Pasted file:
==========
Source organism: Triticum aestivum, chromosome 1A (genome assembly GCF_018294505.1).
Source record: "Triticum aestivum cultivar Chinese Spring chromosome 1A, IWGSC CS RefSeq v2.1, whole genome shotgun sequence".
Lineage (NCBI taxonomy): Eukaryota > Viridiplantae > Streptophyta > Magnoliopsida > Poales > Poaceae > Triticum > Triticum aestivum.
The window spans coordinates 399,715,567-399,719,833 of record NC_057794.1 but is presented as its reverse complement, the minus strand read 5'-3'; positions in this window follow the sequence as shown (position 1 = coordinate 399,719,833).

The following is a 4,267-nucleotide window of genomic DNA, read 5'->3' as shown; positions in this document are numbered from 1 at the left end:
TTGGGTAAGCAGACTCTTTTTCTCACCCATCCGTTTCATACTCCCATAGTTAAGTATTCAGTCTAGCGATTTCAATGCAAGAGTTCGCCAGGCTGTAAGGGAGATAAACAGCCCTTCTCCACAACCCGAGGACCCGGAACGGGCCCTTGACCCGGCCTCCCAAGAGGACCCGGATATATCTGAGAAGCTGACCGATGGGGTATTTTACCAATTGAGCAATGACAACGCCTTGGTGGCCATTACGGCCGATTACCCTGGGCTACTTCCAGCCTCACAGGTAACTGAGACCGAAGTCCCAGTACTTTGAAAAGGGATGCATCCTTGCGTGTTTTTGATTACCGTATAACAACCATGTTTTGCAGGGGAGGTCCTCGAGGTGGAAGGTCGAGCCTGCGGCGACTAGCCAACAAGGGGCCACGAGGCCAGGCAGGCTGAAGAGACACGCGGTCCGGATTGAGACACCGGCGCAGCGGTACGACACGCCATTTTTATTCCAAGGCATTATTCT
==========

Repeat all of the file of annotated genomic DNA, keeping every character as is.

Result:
Source organism: Triticum aestivum, chromosome 1A (genome assembly GCF_018294505.1).
Source record: "Triticum aestivum cultivar Chinese Spring chromosome 1A, IWGSC CS RefSeq v2.1, whole genome shotgun sequence".
Lineage (NCBI taxonomy): Eukaryota > Viridiplantae > Streptophyta > Magnoliopsida > Poales > Poaceae > Triticum > Triticum aestivum.
The window spans coordinates 399,715,567-399,719,833 of record NC_057794.1 but is presented as its reverse complement, the minus strand read 5'-3'; positions in this window follow the sequence as shown (position 1 = coordinate 399,719,833).

The following is a 4,267-nucleotide window of genomic DNA, read 5'->3' as shown; positions in this document are numbered from 1 at the left end:
TTGGGTAAGCAGACTCTTTTTCTCACCCATCCGTTTCATACTCCCATAGTTAAGTATTCAGTCTAGCGATTTCAATGCAAGAGTTCGCCAGGCTGTAAGGGAGATAAACAGCCCTTCTCCACAACCCGAGGACCCGGAACGGGCCCTTGACCCGGCCTCCCAAGAGGACCCGGATATATCTGAGAAGCTGACCGATGGGGTATTTTACCAATTGAGCAATGACAACGCCTTGGTGGCCATTACGGCCGATTACCCTGGGCTACTTCCAGCCTCACAGGTAACTGAGACCGAAGTCCCAGTACTTTGAAAAGGGATGCATCCTTGCGTGTTTTTGATTACCGTATAACAACCATGTTTTGCAGGGGAGGTCCTCGAGGTGGAAGGTCGAGCCTGCGGCGACTAGCCAACAAGGGGCCACGAGGCCAGGCAGGCTGAAGAGACACGCGGTCCGGATTGAGACACCGGCGCAGCGGTACGACACGCCATTTTTATTCCAAGGCATTATTCT